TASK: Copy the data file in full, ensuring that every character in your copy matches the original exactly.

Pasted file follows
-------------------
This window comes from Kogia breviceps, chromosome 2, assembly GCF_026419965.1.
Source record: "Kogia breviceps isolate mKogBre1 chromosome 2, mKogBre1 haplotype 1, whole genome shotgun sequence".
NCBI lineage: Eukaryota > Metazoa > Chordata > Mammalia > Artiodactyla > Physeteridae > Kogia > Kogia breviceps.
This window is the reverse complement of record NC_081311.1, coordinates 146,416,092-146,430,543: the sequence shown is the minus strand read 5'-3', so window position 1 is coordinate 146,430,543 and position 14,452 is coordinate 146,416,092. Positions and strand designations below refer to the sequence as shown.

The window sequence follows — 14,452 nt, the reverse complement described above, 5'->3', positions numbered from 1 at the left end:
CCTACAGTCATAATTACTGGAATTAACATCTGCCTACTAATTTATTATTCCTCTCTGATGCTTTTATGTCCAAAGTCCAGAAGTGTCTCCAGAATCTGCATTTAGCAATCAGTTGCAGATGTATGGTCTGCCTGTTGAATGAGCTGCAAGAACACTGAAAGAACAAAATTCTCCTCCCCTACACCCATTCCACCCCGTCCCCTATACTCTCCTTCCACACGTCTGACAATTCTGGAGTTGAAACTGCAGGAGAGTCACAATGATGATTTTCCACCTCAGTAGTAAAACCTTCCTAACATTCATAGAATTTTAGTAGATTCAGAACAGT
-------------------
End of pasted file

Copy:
This window comes from Kogia breviceps, chromosome 2, assembly GCF_026419965.1.
Source record: "Kogia breviceps isolate mKogBre1 chromosome 2, mKogBre1 haplotype 1, whole genome shotgun sequence".
NCBI lineage: Eukaryota > Metazoa > Chordata > Mammalia > Artiodactyla > Physeteridae > Kogia > Kogia breviceps.
This window is the reverse complement of record NC_081311.1, coordinates 146,416,092-146,430,543: the sequence shown is the minus strand read 5'-3', so window position 1 is coordinate 146,430,543 and position 14,452 is coordinate 146,416,092. Positions and strand designations below refer to the sequence as shown.

The window sequence follows — 14,452 nt, the reverse complement described above, 5'->3', positions numbered from 1 at the left end:
CCTACAGTCATAATTACTGGAATTAACATCTGCCTACTAATTTATTATTCCTCTCTGATGCTTTTATGTCCAAAGTCCAGAAGTGTCTCCAGAATCTGCATTTAGCAATCAGTTGCAGATGTATGGTCTGCCTGTTGAATGAGCTGCAAGAACACTGAAAGAACAAAATTCTCCTCCCCTACACCCATTCCACCCCGTCCCCTATACTCTCCTTCCACACGTCTGACAATTCTGGAGTTGAAACTGCAGGAGAGTCACAATGATGATTTTCCACCTCAGTAGTAAAACCTTCCTAACATTCATAGAATTTTAGTAGATTCAGAACAGT